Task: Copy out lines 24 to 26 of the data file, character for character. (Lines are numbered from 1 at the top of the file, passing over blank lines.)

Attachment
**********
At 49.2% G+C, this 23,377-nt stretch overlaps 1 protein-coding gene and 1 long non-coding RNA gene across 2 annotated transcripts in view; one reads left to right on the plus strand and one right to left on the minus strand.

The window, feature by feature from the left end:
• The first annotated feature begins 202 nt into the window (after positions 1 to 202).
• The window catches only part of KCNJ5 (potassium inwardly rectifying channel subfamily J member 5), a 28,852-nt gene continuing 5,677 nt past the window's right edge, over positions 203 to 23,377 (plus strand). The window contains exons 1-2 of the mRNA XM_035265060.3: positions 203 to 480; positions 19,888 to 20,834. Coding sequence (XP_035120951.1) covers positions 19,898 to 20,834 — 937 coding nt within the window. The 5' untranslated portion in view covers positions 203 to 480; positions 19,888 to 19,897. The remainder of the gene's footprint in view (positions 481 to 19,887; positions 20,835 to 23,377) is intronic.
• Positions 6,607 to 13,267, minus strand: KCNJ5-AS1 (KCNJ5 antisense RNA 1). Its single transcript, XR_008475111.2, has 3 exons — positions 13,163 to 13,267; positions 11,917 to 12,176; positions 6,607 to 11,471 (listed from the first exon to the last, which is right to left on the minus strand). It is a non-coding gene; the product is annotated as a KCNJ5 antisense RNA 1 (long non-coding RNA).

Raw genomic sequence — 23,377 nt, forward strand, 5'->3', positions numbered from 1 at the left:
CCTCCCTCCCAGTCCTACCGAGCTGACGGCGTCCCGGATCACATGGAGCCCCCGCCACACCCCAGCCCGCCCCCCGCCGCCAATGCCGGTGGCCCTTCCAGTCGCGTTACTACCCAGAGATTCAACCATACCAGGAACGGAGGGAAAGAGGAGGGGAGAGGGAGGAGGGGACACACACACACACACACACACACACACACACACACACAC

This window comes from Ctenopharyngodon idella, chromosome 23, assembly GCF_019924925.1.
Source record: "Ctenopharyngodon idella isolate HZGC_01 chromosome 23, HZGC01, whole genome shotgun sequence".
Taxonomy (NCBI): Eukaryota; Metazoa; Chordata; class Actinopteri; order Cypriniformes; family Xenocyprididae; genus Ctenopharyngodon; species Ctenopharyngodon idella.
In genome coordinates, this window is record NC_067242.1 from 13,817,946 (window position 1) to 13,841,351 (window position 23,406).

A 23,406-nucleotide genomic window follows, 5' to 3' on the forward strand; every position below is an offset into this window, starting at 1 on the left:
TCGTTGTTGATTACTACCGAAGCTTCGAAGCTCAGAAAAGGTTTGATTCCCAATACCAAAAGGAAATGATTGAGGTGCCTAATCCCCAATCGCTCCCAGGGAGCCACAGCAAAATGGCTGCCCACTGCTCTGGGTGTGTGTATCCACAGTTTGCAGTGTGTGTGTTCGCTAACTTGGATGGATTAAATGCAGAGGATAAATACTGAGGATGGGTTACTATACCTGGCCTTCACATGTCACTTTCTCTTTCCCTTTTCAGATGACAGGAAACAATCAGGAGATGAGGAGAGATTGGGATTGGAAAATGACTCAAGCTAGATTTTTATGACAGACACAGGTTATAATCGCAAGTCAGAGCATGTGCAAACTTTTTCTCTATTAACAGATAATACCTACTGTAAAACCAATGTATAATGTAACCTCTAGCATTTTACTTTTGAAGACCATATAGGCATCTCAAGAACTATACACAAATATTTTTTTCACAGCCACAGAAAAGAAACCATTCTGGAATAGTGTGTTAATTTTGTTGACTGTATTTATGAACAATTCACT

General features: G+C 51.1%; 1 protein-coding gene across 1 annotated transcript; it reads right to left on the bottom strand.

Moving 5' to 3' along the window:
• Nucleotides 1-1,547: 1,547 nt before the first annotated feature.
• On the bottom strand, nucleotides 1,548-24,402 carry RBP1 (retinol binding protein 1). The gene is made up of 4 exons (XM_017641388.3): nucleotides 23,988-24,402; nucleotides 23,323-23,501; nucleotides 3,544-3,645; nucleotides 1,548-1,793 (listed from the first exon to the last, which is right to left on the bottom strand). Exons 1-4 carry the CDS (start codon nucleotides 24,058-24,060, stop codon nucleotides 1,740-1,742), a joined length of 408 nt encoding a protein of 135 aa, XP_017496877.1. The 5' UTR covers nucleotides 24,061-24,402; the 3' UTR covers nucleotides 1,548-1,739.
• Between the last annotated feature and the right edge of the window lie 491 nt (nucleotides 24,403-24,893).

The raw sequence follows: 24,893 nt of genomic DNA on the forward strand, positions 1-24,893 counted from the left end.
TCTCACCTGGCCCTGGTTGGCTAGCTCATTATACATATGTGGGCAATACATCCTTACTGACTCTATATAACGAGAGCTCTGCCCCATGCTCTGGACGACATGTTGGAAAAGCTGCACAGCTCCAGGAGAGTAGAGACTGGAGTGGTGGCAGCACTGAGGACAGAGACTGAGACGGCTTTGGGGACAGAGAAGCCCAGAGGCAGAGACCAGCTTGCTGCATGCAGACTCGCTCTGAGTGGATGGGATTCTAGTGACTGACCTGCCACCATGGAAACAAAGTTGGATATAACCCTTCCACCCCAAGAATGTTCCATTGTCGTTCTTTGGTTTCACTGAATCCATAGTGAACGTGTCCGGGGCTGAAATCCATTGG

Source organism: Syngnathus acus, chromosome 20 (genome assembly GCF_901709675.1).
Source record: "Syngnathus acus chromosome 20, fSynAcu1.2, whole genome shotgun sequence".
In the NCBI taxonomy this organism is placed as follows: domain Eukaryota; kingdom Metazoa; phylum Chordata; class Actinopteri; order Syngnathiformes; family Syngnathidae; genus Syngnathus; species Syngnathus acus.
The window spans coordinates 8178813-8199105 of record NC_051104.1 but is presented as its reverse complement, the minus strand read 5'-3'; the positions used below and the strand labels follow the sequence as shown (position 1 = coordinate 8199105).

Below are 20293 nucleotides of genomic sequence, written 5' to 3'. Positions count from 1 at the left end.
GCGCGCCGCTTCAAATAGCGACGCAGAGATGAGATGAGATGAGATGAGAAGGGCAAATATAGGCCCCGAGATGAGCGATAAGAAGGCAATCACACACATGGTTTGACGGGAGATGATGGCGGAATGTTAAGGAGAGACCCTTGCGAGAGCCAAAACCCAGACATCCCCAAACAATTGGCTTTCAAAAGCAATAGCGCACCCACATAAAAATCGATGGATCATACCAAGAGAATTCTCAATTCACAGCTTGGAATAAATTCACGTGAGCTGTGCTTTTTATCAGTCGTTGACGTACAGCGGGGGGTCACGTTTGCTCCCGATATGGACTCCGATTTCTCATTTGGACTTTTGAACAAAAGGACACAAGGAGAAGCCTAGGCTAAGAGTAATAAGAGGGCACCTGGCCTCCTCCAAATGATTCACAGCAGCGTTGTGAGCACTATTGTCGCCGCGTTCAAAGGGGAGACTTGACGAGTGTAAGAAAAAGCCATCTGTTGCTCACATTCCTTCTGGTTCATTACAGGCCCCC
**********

The window spans coordinates 8178813-8199105 of record NC_051104.1 but is presented as its reverse complement, the minus strand read 5'-3'; the positions used below and the strand labels follow the sequence as shown (position 1 = coordinate 8199105).

Below are 20293 nucleotides of genomic sequence, written 5' to 3'. Positions count from 1 at the left end.
GCGCGCCGCTTCAAATAGCGACGCAGAGATGAGATGAGATGAGATGAGAAGGGCAAATATAGGCCCCGAGATGAGCGATAAGAAGGCAATCACACACATGGTTTGACGGGAGATGATGGCGGAATGTTAAGGAGAGACCCTTGCGAGAGCCAAAACCCAGACATCCCCAAACAATTGGCTTTCAAAAGCAATAGCGCACCCACATAAAAATCGATGGATCATACCAAGAGAATTCTCAATTCACAGCTTGGAATAAATTCACGTGAGCTGTGCTTTTTATCAGTCGTTGACGTACAGCGGGGGGTCACGTTTGCTCCCGATATGGACTCCGATTTCTCATTTGGACTTTTGAACAAAAGGACACAAGGAGAAGCCTAGGCTAAGAGTAATAAGAGGGCACCTGGCCTCCTCCAAATGATTCACAGCAGCGTTGTGAGCACTATTGTCGCCGCGTTCAAAGGGGAGACTTGACGAGTGTAAGAAAAAGCCATCTGTTGCTCACATTCCTTCTGGTTCATTACAGGCCCCC